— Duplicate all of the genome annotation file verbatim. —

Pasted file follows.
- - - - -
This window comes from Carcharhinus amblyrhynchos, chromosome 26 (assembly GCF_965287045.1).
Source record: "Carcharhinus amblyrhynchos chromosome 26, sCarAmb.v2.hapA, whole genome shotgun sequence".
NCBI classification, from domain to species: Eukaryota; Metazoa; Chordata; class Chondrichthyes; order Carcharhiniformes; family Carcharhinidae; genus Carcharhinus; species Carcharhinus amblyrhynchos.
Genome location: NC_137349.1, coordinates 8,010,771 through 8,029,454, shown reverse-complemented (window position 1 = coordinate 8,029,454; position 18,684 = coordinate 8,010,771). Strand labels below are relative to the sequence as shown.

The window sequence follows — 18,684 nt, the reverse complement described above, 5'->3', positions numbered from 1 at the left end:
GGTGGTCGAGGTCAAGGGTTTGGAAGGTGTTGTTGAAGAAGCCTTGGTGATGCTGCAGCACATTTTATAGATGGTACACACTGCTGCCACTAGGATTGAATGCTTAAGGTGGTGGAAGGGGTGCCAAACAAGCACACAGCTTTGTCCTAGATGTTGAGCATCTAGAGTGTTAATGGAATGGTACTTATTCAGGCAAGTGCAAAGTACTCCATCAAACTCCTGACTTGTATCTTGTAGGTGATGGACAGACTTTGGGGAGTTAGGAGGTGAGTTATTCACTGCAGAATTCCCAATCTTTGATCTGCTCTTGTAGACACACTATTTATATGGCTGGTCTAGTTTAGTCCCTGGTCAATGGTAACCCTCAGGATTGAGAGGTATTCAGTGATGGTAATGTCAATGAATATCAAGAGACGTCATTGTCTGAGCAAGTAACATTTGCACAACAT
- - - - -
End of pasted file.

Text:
This window comes from Carcharhinus amblyrhynchos, chromosome 26 (assembly GCF_965287045.1).
Source record: "Carcharhinus amblyrhynchos chromosome 26, sCarAmb.v2.hapA, whole genome shotgun sequence".
NCBI classification, from domain to species: Eukaryota; Metazoa; Chordata; class Chondrichthyes; order Carcharhiniformes; family Carcharhinidae; genus Carcharhinus; species Carcharhinus amblyrhynchos.
Genome location: NC_137349.1, coordinates 8,010,771 through 8,029,454, shown reverse-complemented (window position 1 = coordinate 8,029,454; position 18,684 = coordinate 8,010,771). Strand labels below are relative to the sequence as shown.

The window sequence follows — 18,684 nt, the reverse complement described above, 5'->3', positions numbered from 1 at the left end:
GGTGGTCGAGGTCAAGGGTTTGGAAGGTGTTGTTGAAGAAGCCTTGGTGATGCTGCAGCACATTTTATAGATGGTACACACTGCTGCCACTAGGATTGAATGCTTAAGGTGGTGGAAGGGGTGCCAAACAAGCACACAGCTTTGTCCTAGATGTTGAGCATCTAGAGTGTTAATGGAATGGTACTTATTCAGGCAAGTGCAAAGTACTCCATCAAACTCCTGACTTGTATCTTGTAGGTGATGGACAGACTTTGGGGAGTTAGGAGGTGAGTTATTCACTGCAGAATTCCCAATCTTTGATCTGCTCTTGTAGACACACTATTTATATGGCTGGTCTAGTTTAGTCCCTGGTCAATGGTAACCCTCAGGATTGAGAGGTATTCAGTGATGGTAATGTCAATGAATATCAAGAGACGTCATTGTCTGAGCAAGTAACATTTGCACAACAT